Teasel, Common (Dipsacus fullonum)
Teasel, Common (Dipsacus fullonum)
Teasel, Common (Dipsacus fullonum)
Teasel, Common (Dipsacus fullonum)

Teasel, Common (Dipsacus fullonum)

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*Designated an invasive species in the following states, no sale: CA, CO, IN, KY, MN, MO, NJ, NM, VI, WV, WI

Dipsacus fullonum is a short lived perennial that produces seed once in its life span, storing up energy for at least a year before shooting up a hollow, prickly stem. It then forms an egg-like flower head, surrounded by sharp bracts. Though only setting seed once, this plant can produce a plentiful bounty of spawn (up to 34000!), then to be spread by wildlife, water, and agricultural equipment. Teasel is native to Europe, temperate Asia, and North Africa. It is fond of roadsides, riparian areas, and pastures, easily taking hold in disturbed or degraded soils. This plant spread to North America in the 1700s, where it now has taken too much of a hold in certain regions. A large reason for the prolific travels of this plant is the practice of mowing standing plants once they’ve already gone to seed, an issue that indicates a lack of care to interact with this plant in an informed way. Be intentional in where these seeds are sown, as well as proper maintenance of deadheading the blooms if you are concerned about overcompetition and spread throughout your garden.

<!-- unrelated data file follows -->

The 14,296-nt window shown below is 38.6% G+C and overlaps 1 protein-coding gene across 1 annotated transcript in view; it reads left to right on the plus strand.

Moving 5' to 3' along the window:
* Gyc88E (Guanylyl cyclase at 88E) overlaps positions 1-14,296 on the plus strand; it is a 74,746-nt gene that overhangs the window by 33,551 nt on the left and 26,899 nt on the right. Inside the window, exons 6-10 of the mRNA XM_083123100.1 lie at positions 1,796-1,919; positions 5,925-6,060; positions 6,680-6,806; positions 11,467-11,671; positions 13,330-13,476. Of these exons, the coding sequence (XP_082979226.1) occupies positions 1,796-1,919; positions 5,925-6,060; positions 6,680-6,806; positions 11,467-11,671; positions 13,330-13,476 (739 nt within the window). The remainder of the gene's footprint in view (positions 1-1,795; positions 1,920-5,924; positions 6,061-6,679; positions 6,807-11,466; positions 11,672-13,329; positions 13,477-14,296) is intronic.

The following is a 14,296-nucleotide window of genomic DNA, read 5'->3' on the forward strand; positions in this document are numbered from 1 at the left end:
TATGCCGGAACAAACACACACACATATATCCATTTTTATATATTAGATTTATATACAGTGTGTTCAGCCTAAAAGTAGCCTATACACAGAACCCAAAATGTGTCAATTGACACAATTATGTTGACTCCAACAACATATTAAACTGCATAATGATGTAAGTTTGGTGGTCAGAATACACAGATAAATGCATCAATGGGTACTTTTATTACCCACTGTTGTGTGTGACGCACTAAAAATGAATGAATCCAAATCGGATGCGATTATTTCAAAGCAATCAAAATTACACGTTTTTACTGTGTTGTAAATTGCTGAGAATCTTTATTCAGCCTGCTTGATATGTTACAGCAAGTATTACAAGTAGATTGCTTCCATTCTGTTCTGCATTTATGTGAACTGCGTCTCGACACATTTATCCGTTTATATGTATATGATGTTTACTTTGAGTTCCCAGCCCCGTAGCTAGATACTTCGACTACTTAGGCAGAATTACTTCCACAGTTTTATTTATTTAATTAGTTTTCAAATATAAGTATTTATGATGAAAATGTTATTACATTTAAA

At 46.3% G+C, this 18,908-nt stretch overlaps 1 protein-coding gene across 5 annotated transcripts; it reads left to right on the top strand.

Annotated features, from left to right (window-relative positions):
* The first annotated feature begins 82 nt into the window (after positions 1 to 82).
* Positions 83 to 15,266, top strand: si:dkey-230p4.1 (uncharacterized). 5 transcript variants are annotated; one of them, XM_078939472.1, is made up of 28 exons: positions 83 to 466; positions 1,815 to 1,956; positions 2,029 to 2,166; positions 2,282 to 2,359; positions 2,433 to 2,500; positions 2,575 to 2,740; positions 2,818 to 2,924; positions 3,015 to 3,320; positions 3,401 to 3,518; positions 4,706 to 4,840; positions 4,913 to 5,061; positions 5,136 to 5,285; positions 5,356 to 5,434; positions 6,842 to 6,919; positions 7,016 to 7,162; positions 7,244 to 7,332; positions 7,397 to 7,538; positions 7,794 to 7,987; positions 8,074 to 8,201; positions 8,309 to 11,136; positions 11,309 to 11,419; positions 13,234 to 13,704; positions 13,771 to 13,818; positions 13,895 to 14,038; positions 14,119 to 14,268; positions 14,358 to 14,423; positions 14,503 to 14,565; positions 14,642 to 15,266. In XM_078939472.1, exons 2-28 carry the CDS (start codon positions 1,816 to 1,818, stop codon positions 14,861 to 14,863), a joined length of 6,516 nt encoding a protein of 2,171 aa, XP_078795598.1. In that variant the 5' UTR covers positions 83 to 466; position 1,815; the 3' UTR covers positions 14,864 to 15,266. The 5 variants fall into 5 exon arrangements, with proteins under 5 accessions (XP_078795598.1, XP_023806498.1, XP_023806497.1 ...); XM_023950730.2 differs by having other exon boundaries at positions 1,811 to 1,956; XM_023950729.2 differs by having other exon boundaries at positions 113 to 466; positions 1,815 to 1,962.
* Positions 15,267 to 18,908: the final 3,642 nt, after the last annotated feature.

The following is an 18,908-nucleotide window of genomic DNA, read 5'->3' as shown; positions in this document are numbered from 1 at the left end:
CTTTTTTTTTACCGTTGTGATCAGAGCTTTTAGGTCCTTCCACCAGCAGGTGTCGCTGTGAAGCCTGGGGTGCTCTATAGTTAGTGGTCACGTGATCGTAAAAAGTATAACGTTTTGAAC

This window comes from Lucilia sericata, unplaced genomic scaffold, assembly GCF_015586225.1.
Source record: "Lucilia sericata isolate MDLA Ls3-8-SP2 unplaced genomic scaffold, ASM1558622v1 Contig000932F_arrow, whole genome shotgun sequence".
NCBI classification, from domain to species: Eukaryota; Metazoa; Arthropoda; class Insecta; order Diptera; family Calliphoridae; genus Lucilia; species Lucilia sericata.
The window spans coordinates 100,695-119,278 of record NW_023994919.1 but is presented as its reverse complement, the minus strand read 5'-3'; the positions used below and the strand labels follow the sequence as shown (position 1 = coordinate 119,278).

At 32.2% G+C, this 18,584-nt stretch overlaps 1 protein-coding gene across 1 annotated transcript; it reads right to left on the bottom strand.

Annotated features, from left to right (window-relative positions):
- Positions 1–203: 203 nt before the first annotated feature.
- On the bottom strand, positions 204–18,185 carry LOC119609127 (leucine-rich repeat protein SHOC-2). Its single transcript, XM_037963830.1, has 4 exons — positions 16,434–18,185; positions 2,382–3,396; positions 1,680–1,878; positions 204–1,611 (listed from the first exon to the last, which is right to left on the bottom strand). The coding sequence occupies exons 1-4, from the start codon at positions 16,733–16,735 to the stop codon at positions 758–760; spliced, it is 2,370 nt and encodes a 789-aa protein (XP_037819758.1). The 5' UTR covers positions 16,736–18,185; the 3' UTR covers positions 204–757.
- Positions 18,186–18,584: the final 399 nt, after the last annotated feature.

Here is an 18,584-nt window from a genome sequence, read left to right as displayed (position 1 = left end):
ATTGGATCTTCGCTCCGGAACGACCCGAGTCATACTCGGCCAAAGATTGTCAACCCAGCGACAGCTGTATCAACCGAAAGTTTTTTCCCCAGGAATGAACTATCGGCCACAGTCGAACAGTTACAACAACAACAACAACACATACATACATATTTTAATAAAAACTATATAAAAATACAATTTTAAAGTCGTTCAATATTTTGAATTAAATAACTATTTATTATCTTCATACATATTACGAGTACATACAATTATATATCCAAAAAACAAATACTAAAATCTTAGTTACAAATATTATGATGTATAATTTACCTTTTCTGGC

The unique flower heads of Dipsacus fullonum make for lovely additions to floral arrangements. Their tufted pale pink heads are sweet as a fresh cut flower, and the dried heads add for a fun touch as well; it is best to not leave floral arrangements containing Teasel in cemeteries or other outdoor locations lest they spread where they aren’t wanted. They also have a history of application in the textile industry, used to raise the nap on woolen cloth. A blue dye obtained from this plant has been utilized as an indigo substitute, and a yellow dye is obtained when the plant is mixed with alum.